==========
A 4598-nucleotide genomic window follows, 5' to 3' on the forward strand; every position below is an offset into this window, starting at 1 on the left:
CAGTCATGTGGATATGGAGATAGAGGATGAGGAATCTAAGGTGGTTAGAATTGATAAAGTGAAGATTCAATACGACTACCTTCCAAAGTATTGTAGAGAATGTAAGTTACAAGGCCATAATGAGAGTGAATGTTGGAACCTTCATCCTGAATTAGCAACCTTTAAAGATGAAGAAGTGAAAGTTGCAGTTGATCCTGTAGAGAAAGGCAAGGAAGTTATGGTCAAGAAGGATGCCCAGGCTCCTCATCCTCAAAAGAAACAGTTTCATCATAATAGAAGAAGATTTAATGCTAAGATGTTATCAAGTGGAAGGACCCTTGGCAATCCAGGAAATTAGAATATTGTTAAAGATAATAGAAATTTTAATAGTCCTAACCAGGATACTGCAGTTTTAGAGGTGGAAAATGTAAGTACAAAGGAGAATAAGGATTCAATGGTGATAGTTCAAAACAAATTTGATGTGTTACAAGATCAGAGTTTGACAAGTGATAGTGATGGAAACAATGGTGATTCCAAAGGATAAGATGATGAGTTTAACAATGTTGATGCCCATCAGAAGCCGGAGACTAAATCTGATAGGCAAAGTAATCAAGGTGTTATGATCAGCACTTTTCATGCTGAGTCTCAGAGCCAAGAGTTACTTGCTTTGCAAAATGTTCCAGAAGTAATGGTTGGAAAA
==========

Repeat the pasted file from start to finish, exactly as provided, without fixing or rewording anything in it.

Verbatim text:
A 4598-nucleotide genomic window follows, 5' to 3' on the forward strand; every position below is an offset into this window, starting at 1 on the left:
CAGTCATGTGGATATGGAGATAGAGGATGAGGAATCTAAGGTGGTTAGAATTGATAAAGTGAAGATTCAATACGACTACCTTCCAAAGTATTGTAGAGAATGTAAGTTACAAGGCCATAATGAGAGTGAATGTTGGAACCTTCATCCTGAATTAGCAACCTTTAAAGATGAAGAAGTGAAAGTTGCAGTTGATCCTGTAGAGAAAGGCAAGGAAGTTATGGTCAAGAAGGATGCCCAGGCTCCTCATCCTCAAAAGAAACAGTTTCATCATAATAGAAGAAGATTTAATGCTAAGATGTTATCAAGTGGAAGGACCCTTGGCAATCCAGGAAATTAGAATATTGTTAAAGATAATAGAAATTTTAATAGTCCTAACCAGGATACTGCAGTTTTAGAGGTGGAAAATGTAAGTACAAAGGAGAATAAGGATTCAATGGTGATAGTTCAAAACAAATTTGATGTGTTACAAGATCAGAGTTTGACAAGTGATAGTGATGGAAACAATGGTGATTCCAAAGGATAAGATGATGAGTTTAACAATGTTGATGCCCATCAGAAGCCGGAGACTAAATCTGATAGGCAAAGTAATCAAGGTGTTATGATCAGCACTTTTCATGCTGAGTCTCAGAGCCAAGAGTTACTTGCTTTGCAAAATGTTCCAGAAGTAATGGTTGGAAAA